New Orleans — The tables were full and the food looked scrumptious Monday as Cafe Reconcile celebrated its grand re-opening after a massive expansion that could double or triple the number of young people the innovative program helps.

The restaurant, which is partially staffed by about 20 at-risk 16- to 22-year-olds, was back in operation Monday after an eight-month closure to complete about $6.5 million in capital improvements, said Glen Armantrout, the chief executive officer of the nonprofit.

Armantrout said the expansion took the usable space at the group’s five-story building on Oretha Castle Haley Boulevard from 2,400 square-feet to roughly 17,000 square-feet.

Diners crammed into the restaurant during the lunch rush to enjoy the traditional New Orleans soul food the eatery specializes in providing.

But serving great food is just one of Cafe Reconcile’s missions, said Armantrout. Its primary focus is providing young people with the type of life skills and job training they need to have success in the hospitality industry and life in general. The program does that through helping young people deal with mental health issues, housing problems or transportation issues Armantrout said.

For the first three weeks of the program, participants receive life skills training and needs assessment. They then spend five weeks working in 10 different positions throughout the restaurant to prepare them for the next phase of the program.

That phase involves an internship at a local restaurant, hotel, university or hospital to receive further career development and possible full-time employment, Armantrout said.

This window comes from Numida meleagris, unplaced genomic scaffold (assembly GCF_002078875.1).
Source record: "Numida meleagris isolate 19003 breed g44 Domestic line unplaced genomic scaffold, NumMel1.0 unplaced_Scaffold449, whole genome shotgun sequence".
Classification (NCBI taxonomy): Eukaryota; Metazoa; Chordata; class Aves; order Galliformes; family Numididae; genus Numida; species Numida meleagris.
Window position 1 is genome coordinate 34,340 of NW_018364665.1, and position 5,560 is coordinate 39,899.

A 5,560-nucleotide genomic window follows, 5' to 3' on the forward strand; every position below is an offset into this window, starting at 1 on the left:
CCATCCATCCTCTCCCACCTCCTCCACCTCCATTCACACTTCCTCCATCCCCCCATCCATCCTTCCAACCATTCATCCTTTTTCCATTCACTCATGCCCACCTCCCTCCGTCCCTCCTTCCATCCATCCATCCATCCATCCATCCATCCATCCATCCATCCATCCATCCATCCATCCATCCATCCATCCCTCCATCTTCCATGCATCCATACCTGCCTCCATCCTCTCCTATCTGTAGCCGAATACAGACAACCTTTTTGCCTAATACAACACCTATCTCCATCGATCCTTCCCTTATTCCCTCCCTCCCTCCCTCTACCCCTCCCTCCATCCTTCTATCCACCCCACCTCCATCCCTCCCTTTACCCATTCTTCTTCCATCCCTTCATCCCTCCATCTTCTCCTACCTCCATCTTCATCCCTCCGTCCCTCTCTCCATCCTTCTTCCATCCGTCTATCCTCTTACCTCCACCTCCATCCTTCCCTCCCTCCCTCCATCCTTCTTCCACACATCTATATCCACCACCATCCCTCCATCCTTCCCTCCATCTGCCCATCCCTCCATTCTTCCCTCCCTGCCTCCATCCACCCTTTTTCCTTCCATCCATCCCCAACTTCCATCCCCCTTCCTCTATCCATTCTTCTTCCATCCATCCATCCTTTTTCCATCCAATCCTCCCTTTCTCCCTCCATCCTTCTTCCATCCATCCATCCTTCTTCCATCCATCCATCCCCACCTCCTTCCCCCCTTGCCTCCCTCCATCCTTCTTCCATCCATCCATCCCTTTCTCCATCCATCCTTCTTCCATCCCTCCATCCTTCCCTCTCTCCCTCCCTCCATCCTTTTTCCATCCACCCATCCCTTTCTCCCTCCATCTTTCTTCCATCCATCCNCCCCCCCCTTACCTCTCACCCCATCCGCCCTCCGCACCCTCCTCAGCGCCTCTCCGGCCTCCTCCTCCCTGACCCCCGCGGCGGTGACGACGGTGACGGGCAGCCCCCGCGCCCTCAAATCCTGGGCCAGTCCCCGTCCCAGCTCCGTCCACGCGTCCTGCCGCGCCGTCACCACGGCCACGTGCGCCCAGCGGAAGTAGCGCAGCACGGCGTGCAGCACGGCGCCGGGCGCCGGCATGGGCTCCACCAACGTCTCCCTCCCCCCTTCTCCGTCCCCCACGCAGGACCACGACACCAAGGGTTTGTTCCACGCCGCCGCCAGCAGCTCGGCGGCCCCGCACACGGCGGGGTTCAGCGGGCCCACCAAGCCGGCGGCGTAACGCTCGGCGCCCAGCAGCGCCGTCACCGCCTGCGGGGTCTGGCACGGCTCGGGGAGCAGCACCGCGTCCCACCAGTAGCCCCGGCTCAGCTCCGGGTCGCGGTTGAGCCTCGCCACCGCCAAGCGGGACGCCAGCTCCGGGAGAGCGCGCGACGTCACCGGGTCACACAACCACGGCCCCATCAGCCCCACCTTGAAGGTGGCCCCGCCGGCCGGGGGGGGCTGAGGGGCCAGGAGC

The program’s aim is to take kids who are possibly heading down the wrong path and give them a new road map for success.

“It’s really remapping their thought process,” said Armantrout, noting that one Cafe Reconcile graduate recently won a John Besh Culinary Scholarship to study in New York. “It’s teaching that if you want to get from point A to point B, these are the steps you have to follow.”

The expansion aids the overall mission by providing the group with more space to offer assistance. Armantrout said the expansion added an entire floor dedicated to the program’s catering operation, complete with a kitchen built to handle demonstrations from outside chefs. In addition, the building now has a separate area for case managers to meet with program participants instead of having to stage hurried meetings in the dining room or in the manager’s office.

Armantrout said Cafe Reconcile has partnered with an outside group that will provide parenting classes, financial literacy training and family training for young people. There also will be tutoring, classes on healthy living and GED preparation.

Typically, the program handles about 120 kids annually, but Armantrout expects that number to skyrocket with the expansion.

“With the expanded space, we’ll be able to double and triple that number,” said Armantrout, noting that most program participants are referred by prior graduates. “Unfortunately, there’s a long waiting list to get into the program.”

The expansion was funded through a 10-year capital campaign that included private donations, federal grants and state and federal tax credits, Armantrout said.

He noted that several local businesses and companies support the program because they see the results it gets in a crucial field.

In addition, Armantrout has started bringing back recent graduates to handle some training of current participants. In total the program has 30 staff members.

Armantrout said the hospitality industry is expected to add thousands of jobs in a variety of areas in upcoming years, and Cafe Reconcile is helping prepare that workforce.

“There are careers waiting for these kids,” he said.